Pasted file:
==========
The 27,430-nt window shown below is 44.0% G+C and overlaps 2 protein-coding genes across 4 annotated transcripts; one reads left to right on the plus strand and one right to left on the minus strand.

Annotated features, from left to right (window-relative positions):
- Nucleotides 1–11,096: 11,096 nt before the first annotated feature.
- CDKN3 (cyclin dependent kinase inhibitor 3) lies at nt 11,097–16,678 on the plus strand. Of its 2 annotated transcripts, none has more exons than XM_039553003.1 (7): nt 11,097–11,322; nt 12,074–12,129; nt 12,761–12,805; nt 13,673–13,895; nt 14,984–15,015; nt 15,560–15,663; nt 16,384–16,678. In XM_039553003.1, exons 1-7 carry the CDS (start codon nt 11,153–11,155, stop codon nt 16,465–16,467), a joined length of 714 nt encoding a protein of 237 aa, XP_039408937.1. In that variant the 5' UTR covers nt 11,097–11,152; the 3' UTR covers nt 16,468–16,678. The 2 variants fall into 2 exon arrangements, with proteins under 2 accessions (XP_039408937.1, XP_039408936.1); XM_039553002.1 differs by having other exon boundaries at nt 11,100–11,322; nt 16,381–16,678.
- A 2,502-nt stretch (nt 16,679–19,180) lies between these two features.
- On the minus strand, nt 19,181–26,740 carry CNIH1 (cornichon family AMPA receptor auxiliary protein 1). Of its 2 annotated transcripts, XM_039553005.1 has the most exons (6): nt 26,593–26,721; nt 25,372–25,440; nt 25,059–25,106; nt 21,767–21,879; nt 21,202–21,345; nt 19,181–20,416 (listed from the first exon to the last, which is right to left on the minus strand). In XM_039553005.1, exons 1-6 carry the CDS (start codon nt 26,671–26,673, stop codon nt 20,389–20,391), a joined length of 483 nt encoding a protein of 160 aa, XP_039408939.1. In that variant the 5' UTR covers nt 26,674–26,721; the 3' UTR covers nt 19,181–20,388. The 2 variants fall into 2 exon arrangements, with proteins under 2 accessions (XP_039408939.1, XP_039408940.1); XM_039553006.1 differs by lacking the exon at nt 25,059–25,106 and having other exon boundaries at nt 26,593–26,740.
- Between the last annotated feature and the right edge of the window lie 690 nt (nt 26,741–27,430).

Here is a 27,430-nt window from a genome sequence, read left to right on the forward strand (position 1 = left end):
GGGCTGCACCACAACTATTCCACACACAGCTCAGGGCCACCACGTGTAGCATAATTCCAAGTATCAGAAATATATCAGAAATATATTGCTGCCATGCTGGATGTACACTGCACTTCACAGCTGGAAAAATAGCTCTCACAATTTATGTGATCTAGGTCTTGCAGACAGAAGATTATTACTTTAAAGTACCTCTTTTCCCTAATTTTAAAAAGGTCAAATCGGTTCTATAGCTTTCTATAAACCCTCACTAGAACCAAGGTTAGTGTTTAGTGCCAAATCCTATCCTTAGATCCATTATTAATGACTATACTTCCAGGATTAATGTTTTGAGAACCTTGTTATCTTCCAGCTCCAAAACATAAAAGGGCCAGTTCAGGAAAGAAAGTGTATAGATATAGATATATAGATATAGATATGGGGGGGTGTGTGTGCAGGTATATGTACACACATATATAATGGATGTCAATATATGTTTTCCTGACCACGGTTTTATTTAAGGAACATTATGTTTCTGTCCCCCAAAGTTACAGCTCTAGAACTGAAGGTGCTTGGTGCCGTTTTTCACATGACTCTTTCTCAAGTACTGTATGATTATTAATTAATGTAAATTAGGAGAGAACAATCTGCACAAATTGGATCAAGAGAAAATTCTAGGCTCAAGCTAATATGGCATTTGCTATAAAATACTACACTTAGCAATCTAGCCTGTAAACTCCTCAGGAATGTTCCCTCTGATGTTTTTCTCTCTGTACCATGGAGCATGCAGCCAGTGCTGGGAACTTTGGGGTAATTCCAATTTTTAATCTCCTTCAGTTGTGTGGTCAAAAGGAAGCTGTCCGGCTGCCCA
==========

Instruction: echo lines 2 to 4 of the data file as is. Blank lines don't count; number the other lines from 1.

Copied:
Annotated features, from left to right (window-relative positions):
- Nucleotides 1–11,096: 11,096 nt before the first annotated feature.
- CDKN3 (cyclin dependent kinase inhibitor 3) lies at nt 11,097–16,678 on the plus strand. Of its 2 annotated transcripts, none has more exons than XM_039553003.1 (7): nt 11,097–11,322; nt 12,074–12,129; nt 12,761–12,805; nt 13,673–13,895; nt 14,984–15,015; nt 15,560–15,663; nt 16,384–16,678. In XM_039553003.1, exons 1-7 carry the CDS (start codon nt 11,153–11,155, stop codon nt 16,465–16,467), a joined length of 714 nt encoding a protein of 237 aa, XP_039408937.1. In that variant the 5' UTR covers nt 11,097–11,152; the 3' UTR covers nt 16,468–16,678. The 2 variants fall into 2 exon arrangements, with proteins under 2 accessions (XP_039408937.1, XP_039408936.1); XM_039553002.1 differs by having other exon boundaries at nt 11,100–11,322; nt 16,381–16,678.